Join us monthly for our engaging Lunchtime Lecture series to learn about different facets of the Erie Canal! Explore this page for information on upcoming talks and links to watch past programs.
Patrick Reynolds, Jesse Williams and the Cheese Factory System
October 21 at 12:00 PM
Patrick Reynolds, Director of Public Programs at the Oneida County History Center, will discuss Jesse Williams and the history of modern cheese making that begin in the 19-century Canal Corridor. Williams founded the first cheese factory in America at “Highland Mills” north of Rome, and was heralded by John H. Kraft of Kraft Foods to have, “exemplified the spirit which has made the dairy industry the largest agricultural industry in America.”
Derrick Pratt, Talking Turkey: One Receipt and What It Can Tell Us Today
November 18 at 12:00 PM
Join Erie Canal Museum Educator Derrick Pratt for the final Lunchtime Lecture of the yearlong Erie Eats Foodways Project. Delve into the myriad of historical tales that can be extracted from just one receipt for a “turkey wild” from 1856. How can this single piece of paper provide a common link between the Erie Canal, Wells-Fargo, and Thanksgiving, along with several other topics? You’ll have to join us to find out!
We welcome people of all backgrounds and various accessibility needs. Digital presentations will be offered on Zoom with closed captions.
More Details & More Programs Coming Soon
Dr. Norman Dann, Bloomers, Ballots, and Marmalade: The Life of Elizabeth Smith Miller
September 16 at 12:00 PM
Join on Dr. Norman Dann on Thursday, September 16 at 12 PM EDT for this Lunchtime Lecture as he discusses the life of Elizabeth Smith Miller. As Gerrit and Ann Smith’s daughter, Elizabeth Smith Miller became active in the women’s rights movement through the issues of dress reform and woman suffrage. Her life story covers the era during which women transitioned from being passive domestic servants to assertive human rights activists. This event is hybrid, so you can choose to join us in-person at the Museum or virtually via Zoom. Registration for this event is FREE for Museum Members and $5 for the general public.
July 15 at 12:00 PM
Interim Curator Derrick Pratt presented on the Museum’s new temporary exhibit Erie Eats, looking at the broad and diverse history of food and drinks along the Erie Canal.
Dr. Stephen Shaw of SUNY ESF explored how farms and others currently use water from the canal as well as plans to expand irrigation to support the region’s agricultural economy and to provide some resiliency to the increased occurrence of drought. Click here to watch the recording.
Converging on the Canal: The 19th Century Through Food
April 22 at 12:00 PM
Few things are more universal than a need for food. The 19th century in America brought massive growth of industry, movement of people, and avenues for social uplift. This had a direct impact on the evolution of food production, consumption, and dining practices across geographic and socio-economic lines. At the center of much of this change was the opening and expansion of the Erie Canal and the people who lived and worked on it. Amanda Massie and Valerie Balint discussed how the technology and ideas that moved along the Erie Canal shaped how Americans ate in the 19th century. They discussed different communities associated with the canal highlighting the diverse people who played a role in supplying American tables. Click here to watch the recording.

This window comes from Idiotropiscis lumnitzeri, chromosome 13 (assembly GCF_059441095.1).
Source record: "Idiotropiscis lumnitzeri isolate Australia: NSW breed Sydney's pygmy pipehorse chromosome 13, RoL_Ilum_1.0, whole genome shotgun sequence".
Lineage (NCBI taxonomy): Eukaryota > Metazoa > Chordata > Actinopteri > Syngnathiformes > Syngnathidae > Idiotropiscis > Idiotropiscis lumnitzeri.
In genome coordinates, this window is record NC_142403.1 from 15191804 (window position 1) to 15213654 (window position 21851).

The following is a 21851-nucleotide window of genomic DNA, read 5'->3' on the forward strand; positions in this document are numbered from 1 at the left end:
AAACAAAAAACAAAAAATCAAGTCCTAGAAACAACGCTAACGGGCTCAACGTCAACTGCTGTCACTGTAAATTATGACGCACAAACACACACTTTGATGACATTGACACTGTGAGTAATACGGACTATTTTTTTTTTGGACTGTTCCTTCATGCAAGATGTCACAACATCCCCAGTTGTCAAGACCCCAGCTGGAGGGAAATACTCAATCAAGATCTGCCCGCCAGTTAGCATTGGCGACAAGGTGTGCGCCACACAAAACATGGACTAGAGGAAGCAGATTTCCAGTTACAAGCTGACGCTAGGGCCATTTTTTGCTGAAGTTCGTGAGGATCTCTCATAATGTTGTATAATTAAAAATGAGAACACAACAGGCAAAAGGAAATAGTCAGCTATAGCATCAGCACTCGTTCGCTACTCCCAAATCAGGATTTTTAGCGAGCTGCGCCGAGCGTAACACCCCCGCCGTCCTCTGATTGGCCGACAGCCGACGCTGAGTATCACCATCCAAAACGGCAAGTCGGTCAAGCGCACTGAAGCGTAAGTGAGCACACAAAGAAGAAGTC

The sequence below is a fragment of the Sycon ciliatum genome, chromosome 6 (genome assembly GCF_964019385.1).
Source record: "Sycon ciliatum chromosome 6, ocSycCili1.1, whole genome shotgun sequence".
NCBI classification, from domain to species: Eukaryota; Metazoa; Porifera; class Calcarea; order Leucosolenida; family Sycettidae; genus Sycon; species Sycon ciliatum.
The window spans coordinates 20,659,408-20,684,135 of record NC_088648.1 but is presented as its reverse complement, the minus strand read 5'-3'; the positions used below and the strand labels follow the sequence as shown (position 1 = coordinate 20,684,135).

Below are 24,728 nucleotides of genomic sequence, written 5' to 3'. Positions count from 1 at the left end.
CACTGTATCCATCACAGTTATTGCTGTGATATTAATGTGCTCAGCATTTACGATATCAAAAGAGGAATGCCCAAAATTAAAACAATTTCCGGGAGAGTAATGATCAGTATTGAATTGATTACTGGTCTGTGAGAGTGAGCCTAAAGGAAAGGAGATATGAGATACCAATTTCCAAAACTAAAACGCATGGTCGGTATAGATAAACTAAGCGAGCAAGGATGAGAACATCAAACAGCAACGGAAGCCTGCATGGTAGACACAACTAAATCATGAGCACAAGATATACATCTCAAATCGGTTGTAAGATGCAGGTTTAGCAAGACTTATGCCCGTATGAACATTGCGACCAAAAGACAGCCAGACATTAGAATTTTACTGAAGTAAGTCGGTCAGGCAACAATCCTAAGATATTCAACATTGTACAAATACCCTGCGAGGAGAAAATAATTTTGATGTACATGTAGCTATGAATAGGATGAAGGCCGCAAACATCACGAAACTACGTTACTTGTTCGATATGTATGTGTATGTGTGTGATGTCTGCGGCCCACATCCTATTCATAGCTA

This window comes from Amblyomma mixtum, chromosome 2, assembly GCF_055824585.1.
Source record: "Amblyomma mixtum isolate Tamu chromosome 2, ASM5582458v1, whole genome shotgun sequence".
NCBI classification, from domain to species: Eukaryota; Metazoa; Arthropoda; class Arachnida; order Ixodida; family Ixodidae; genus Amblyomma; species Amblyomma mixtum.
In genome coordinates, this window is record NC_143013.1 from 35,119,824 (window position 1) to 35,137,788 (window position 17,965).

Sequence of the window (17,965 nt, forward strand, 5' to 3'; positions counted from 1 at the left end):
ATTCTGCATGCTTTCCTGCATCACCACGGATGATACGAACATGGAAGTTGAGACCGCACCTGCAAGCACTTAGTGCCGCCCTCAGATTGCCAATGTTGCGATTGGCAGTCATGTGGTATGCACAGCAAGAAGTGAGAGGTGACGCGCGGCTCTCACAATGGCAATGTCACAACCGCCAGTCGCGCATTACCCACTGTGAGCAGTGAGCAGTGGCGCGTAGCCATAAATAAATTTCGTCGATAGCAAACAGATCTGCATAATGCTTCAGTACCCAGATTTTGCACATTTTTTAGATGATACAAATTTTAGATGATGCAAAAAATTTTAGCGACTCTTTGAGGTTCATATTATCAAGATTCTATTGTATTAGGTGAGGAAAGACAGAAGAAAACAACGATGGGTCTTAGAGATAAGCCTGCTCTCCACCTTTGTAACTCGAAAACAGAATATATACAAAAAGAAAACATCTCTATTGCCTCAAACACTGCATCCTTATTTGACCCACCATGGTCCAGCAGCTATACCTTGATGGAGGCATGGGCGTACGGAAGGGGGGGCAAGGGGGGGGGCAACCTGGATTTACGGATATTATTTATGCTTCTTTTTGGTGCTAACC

BrewErie Canal: A Short History of Syracuse Breweries
May 27 at 12:00 PM
May’s Lunchtime Lecture featured Bob Searing, Curator of History at the Onondaga Historical Association. Due to the COVID-19 crisis, the program was streamed live on the Museum’s Facebook page. This presentation covered the storied brewing history in the Salt City. The city’s central location on the Erie Canal, the easy access to fresh water and ice, and the ease of transportation, coupled with the significant levels of immigration of Irish and German immigrants in the 19th century, made Syracuse a major brewing center in the days before Prohibition killed off most of the local breweries. The talk covered the major players locally including Greenway’s, Bartels, Haberle, and Moore and Quinn, as well as some of the smaller, short-lived brands. The talk ended with the renaissance of local brewing, including a discussion of Middle Ages, Empire, Towpath, Eastwood, Talking Cursive, Heritage Hill, and the OHA and Willow Rock’s revival of the beloved Congress Beer in August of 2019. Cheers! Click here to watch the recording.
Beer and Spirits in Upstate NY
Saturday, June 12 at 12:00 PM
As part of the Erie Canal Museum‘s ongoing Erie Eats: Erie Canal Foodways Project, the Museum hosted a lecture by author Don Cazentre covering the historic changes and modern trends in beer, wine, spirits, and other alcoholic beverages across the Erie Canal corridor. The presentation took place in the Locktender’s Garden at the Erie Canal Museum.
Don is a writer for Syracuse.com, The Post-Standard and NYUP.com. He has covered the trends and changes in beer, wine, and spirits across Upstate New York since the mid-1990s. He is the author of New York Breweries, 2nd ed. (Stackpole; 2014) and Spirits & Cocktails of Upstate New York (The History Press; 2017). He is currently part of a team working on a complete history of beer and brewing in New York state for the SUNY Press.
August 12 at 12:00 PM
Dr. David Stradling discussed the natural and cultural forces that combined to make New York City the nation’s premiere port and Upstate New York one of the world’s most dynamic regions in the mid-nineteenth century.
This project is dependent upon the generous support from the William G. Pomeroy Foundation, the Erie Canalway National Heritage Corridor and the NYS Canal Corporation, along with support provided by Market NY through I LOVE NY, New York State’s Division of Tourism, as a part of the State’s Regional Economic Development Council initiative.